Set Your New Year’s Financial Resolutions with Intention
One of the most popular New Year’s Resolutions generally revolves around money. If you are making a financial resolution in the New Year, get started with careful reflection and setting an intentional resolution that can be successful.
Take a moment to reflect on your financial habits and knowledge and set a financial resolution with intention.
Did you know that the second most popular New Year’s Resolution is about money? Whether it’s saving money or paying down debt, a financial resolution usually comes in as first runner-up to the most popular resolution of losing weight or getting in shape. The beginning of the year is also the time when personal finance books fly off the shelves.
How can you set a financial resolution with intention that is measured for success? How can you set a resolution that will not only help you in 2022, but in the years to come? Follow these steps to intentionally set a financial resolution.
You are most motivated on Day One.
There’s a 52-week Money Challenge that circulates on social media every year that encourages you to save one dollar on week one, two dollars on week two, et cetera until you have saved $1378.00 over the course of the year. Easy enough, right? The problem is it’s easy to save when you are super motivated and the farther away from the motivation, the more challenging it is to save that money. The Simple Dollar explains why it’s hard to commit to such a challenge. Instead, opt for consistency in setting a habit. (And if you need a challenge, they have better suggestions!)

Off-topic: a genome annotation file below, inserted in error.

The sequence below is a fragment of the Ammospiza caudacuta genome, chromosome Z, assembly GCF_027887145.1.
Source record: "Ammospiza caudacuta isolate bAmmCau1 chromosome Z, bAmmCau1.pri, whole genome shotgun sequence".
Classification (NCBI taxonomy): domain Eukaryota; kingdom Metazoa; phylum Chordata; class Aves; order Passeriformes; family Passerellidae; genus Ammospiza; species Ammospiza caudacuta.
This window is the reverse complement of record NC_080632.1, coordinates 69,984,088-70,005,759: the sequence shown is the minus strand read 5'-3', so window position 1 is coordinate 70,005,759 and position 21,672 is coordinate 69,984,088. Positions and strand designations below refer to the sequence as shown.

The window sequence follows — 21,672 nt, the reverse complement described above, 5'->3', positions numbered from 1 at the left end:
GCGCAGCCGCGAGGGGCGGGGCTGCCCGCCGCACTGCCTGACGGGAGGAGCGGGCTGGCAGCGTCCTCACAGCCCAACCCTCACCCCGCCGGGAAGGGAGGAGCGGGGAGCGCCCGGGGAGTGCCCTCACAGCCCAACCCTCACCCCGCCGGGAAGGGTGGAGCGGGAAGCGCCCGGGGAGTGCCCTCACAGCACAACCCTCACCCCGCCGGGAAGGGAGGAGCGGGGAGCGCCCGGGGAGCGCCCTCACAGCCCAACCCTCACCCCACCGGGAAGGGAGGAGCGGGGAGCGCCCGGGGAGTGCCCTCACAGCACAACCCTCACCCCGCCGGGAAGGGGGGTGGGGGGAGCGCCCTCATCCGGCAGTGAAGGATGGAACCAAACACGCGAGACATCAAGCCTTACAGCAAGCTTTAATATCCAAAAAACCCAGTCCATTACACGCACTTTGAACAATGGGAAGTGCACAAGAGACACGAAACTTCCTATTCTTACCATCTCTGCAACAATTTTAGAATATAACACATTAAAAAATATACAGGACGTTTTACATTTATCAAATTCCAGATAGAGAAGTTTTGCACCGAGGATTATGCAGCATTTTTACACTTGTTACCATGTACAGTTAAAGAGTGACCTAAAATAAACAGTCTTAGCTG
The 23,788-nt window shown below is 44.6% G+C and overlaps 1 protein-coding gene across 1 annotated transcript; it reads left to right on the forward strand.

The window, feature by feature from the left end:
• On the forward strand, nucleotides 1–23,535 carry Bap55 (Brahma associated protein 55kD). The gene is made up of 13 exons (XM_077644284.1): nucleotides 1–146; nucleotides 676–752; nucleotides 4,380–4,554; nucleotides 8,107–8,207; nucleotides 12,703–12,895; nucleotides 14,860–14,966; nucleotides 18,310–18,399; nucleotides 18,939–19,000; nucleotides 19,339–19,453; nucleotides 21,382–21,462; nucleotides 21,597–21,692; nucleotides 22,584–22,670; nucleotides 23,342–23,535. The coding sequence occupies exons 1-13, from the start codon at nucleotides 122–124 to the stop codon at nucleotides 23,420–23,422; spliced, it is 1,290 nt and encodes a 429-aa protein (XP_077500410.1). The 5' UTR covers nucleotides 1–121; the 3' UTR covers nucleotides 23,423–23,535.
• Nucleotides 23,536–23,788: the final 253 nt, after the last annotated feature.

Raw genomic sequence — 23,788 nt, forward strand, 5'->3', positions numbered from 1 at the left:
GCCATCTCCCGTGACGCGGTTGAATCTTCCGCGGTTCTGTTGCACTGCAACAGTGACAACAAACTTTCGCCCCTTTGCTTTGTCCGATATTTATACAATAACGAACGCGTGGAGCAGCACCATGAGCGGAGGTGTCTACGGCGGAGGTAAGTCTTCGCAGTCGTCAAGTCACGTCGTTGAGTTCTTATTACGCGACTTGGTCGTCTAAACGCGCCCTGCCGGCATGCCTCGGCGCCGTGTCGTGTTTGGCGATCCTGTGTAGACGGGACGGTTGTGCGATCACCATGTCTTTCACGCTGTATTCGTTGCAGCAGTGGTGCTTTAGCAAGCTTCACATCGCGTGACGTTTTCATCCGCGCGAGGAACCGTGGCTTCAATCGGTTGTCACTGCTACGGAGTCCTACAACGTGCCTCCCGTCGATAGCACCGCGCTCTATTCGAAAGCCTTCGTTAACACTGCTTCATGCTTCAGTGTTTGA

Start Small, Be Specific.
Instead of choosing a blanket goal of ‘save money’ or ‘get out of debt, be very specific with the resolution you set. Perhaps you are specifically working on saving up an emergency fund; how can you strategically set aside money for that purpose? Maybe you are working on getting out of credit card debt; what can you cut to meet your goal? Staying specific and focused can help you meet your financial goals. Need help getting started? U.S. News and World Report offers 12 Financial Resolution suggestions.
How often do you go over your bank statement with a fine-tooth comb to see where your money is going? Tracking your expenses is often the first step toward getting into a better relationship with your money and setting a budget. It’s tough to set a realistic resolution without first understanding your spending habits or your strengths and weaknesses. There are several ways and apps to track your expenses. This article from NerdWallet suggests five.
Only 17 states require high school students to take a personal finance class and many Americans admit their lack of money knowledge, according to a Forbes article. Take a moment to be honest with yourself about your financial knowledge and reflect on who you rely on to make your financial decisions. What do you need to know? What would help you more? Take a step toward growth in this area with your resolution.
Time and access to your bank account.
Let's Get Together
Are you a Be The Heart Member? If so, join us for Wellbeing Wednesday on January 19, 2022 at 8 p.m. EST/ 7 p.m. CST/ 6 p.m. MST/ 5 p.m. PST. The topic will be “Finding your Financial Foundation in the New Year.” Hear from Karen Roberts, Delta Rho ’85, who is a Wealth Planning Specialist and owner of The Emerald Financial Group, to learn about financial tips to start 2022 on the right path.
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